Buy State Flags from Allstate FlagsBuy US flags from Five Star Flags
This page is part of © FOTW Flags Of The World website

Swedish Speaking Population in the Baltic Countries

Last modified: 2004-07-31 by dov gutterman
Keywords: sweden | baltics | estonia | latvia | lithuania | scandinavian cross |
Links: FOTW homepage | search | disclaimer and copyright | write us | mirrors




See also:


Situation

The Baltic countries used to have a Swedish speaking population early this century.
Jan Oskar Engene, 20 March 1996

This could be changed into Estonia, for neither Latvia nor Lithuania has never had a Swedish-speaking minority.
Mikael Parkvall, 27 July 2004


Proposal from Andersson

[First proposal for a flag for the Swedish speaking population
in the Baltic Countries]
by Jan Oskar Engene and Antonio Martins , 13 March 2000

The flag described by Andersson [and94] was proposed in 1992, but I am unsure whether this means there are still native Swedish speakers to be represented by the flag. Anyway, the flag is yellow-red-white, in proportions 16 : 25,6 (6-1-2-1-6 : 7,6-1-2-1-14). The colours come from the flags of the Nordic countries with closest ties to the area (Denmark, Finland and Sweden).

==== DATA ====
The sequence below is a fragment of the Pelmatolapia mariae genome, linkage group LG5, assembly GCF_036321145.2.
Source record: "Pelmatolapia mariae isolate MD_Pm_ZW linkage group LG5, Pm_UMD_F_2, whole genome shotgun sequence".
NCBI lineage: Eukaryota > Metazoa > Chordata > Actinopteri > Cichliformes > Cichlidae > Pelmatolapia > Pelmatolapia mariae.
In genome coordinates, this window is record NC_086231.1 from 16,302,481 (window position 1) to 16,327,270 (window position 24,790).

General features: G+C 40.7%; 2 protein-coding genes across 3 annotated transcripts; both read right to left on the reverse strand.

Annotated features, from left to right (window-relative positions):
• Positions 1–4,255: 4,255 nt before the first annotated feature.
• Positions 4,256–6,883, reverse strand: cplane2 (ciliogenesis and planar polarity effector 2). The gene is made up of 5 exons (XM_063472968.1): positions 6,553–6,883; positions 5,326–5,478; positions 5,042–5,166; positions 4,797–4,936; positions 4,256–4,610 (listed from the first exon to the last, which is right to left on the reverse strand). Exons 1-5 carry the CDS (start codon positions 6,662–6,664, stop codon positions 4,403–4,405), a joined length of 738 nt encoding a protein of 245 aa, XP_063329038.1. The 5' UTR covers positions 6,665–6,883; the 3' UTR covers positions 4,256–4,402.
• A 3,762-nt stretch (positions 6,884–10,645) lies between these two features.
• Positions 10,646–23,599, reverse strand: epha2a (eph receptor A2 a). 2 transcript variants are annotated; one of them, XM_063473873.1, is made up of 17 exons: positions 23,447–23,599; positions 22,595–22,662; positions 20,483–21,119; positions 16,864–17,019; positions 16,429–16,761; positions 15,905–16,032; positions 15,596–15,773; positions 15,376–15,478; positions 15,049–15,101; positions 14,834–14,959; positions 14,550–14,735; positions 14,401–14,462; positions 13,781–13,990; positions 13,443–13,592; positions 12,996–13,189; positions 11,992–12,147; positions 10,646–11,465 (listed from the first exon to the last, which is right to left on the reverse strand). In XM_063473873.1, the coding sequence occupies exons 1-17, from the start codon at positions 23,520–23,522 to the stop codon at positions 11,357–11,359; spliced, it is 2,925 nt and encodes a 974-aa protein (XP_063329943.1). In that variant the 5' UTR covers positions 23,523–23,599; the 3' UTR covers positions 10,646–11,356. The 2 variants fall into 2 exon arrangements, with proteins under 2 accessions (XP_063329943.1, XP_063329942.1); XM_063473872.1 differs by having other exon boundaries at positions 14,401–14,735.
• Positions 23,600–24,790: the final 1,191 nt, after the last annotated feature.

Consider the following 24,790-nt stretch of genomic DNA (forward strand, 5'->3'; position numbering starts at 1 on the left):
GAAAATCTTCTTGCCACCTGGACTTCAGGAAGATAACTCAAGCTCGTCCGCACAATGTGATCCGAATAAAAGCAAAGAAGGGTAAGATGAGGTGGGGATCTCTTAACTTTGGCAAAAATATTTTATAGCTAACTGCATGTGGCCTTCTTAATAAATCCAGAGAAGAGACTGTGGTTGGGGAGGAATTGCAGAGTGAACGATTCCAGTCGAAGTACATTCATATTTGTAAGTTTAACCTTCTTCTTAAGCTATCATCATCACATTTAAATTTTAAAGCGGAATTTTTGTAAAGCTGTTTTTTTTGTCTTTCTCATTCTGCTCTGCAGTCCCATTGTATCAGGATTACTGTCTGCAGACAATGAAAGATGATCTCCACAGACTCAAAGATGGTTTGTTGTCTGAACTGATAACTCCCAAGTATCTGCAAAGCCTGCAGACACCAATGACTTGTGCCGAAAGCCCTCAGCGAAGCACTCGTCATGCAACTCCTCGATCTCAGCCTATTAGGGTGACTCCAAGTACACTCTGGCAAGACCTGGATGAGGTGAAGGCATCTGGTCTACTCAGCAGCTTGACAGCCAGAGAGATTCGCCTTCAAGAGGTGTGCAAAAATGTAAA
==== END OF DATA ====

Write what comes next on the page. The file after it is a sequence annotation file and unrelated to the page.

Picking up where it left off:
Jan Oskar Engene, 20 March 1996


Earlier Proposal

[Earlier proposal for a flag for the Swedish speaking population
in the Baltic Countries]
by Jan Oskar Engene and Antonio Martins , 13 March 2000

An earlier proposal was yellow-blue-white..
Jan Oskar Engene, 20 March 1996


Swedish Speaking Population in Estonia

[Earlier proposal for a flag for the Swedish speaking population
in the Baltic Countries]
by Mikael Parkvall, 27 July 2004

I just visited Estonia and met with some of the last remaining Swedish-speakers there. About 90% of them fled to Sweden during World War II, and most of those who never made it there have died during the past 60 years. There are probably a couple of dozen people living in Estonia today who were born in the country as native speakers of Swedish.
Anyway, during the first half of the 20th century, they had an organisation called "Svenska Odlingens Všnner" (=friends of Swedish culture), which still exists, but which has been based in Stockholm since the exodus. In a 1994 issue of their journal "Kustbon" ('the Coast dweller'), I found a photograph from 1924 depicting the flag of the association. I have no idea about the proportions of the flag, but for this sketch, I simply used those of the Estonian flag.
Since the society still exists, it could be that they still use the flag. That could easily be checked, but I have not made an effort to do so.
Mikael Parkvall, 27 July 2004